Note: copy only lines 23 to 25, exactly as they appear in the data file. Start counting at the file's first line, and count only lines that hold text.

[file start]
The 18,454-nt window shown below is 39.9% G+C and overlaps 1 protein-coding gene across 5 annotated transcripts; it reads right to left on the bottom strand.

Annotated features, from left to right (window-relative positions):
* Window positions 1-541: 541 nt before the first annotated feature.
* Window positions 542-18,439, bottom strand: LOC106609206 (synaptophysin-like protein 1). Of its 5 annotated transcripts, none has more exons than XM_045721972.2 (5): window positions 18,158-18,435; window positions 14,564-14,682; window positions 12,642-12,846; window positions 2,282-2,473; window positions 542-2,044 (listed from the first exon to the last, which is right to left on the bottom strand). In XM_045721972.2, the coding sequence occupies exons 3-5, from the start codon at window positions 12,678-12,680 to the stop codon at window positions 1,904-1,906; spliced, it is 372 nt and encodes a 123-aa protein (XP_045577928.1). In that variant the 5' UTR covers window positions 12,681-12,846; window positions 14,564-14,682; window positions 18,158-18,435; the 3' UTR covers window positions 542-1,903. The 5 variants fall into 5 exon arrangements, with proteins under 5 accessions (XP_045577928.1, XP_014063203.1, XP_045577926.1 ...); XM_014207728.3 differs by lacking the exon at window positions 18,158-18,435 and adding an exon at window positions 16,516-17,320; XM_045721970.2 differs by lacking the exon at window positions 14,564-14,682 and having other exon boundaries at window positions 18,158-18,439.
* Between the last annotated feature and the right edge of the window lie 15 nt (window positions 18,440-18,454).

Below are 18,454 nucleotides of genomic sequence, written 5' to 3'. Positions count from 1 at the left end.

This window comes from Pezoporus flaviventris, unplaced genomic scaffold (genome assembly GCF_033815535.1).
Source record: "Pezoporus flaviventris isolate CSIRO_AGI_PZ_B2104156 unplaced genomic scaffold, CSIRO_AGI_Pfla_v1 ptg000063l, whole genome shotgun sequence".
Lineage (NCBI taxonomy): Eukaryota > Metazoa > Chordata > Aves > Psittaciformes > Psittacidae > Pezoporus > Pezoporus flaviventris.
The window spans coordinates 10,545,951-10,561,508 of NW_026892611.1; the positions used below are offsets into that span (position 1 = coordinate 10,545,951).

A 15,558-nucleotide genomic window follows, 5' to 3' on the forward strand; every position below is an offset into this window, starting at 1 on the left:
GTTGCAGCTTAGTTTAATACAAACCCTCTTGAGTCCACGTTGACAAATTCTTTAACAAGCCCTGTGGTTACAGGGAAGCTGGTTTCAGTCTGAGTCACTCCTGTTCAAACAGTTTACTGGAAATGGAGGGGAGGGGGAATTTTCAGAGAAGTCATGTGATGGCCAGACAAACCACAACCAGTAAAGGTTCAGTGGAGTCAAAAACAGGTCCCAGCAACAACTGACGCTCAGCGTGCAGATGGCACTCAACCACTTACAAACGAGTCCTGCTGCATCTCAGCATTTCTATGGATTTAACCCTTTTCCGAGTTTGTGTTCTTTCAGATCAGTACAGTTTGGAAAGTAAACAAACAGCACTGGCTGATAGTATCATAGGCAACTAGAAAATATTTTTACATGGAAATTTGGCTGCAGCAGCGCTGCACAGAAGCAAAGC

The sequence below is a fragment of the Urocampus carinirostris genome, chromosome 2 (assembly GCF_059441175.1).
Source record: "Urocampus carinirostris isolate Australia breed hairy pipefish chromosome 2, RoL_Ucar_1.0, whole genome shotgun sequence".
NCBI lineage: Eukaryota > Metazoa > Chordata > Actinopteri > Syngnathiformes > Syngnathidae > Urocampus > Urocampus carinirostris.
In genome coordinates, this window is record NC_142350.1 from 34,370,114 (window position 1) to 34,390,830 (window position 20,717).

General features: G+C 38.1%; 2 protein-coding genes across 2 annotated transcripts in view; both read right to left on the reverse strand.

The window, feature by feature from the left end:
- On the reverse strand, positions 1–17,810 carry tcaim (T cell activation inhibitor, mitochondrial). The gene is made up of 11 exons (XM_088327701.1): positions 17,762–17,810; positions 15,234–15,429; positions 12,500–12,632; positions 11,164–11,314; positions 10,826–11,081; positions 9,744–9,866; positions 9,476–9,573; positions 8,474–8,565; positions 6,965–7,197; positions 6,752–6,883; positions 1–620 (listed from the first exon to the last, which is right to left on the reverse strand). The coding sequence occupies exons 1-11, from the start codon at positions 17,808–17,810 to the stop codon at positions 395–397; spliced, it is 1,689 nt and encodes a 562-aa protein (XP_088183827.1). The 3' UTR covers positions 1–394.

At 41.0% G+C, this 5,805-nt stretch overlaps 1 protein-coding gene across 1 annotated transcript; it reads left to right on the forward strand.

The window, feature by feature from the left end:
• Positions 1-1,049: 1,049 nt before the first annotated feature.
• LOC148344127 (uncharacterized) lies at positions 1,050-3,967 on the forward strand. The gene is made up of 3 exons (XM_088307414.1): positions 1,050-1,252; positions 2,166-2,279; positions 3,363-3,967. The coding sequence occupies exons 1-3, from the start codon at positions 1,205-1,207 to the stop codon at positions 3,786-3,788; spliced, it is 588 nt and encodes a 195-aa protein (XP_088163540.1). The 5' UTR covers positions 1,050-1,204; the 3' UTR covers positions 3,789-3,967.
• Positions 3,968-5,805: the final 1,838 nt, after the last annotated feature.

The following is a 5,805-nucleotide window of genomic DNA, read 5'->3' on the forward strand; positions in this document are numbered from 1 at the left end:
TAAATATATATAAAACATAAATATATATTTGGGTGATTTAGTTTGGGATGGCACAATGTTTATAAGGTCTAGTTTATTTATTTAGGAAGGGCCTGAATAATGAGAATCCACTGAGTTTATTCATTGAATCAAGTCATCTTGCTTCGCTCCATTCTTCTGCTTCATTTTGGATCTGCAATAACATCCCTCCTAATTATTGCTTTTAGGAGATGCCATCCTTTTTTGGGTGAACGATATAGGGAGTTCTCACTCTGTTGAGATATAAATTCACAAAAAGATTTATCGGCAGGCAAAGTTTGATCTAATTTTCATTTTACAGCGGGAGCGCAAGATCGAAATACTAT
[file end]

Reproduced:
• LOC148344127 (uncharacterized) lies at positions 1,050-3,967 on the forward strand. The gene is made up of 3 exons (XM_088307414.1): positions 1,050-1,252; positions 2,166-2,279; positions 3,363-3,967. The coding sequence occupies exons 1-3, from the start codon at positions 1,205-1,207 to the stop codon at positions 3,786-3,788; spliced, it is 588 nt and encodes a 195-aa protein (XP_088163540.1). The 5' UTR covers positions 1,050-1,204; the 3' UTR covers positions 3,789-3,967.
• Positions 3,968-5,805: the final 1,838 nt, after the last annotated feature.

The following is a 5,805-nucleotide window of genomic DNA, read 5'->3' on the forward strand; positions in this document are numbered from 1 at the left end: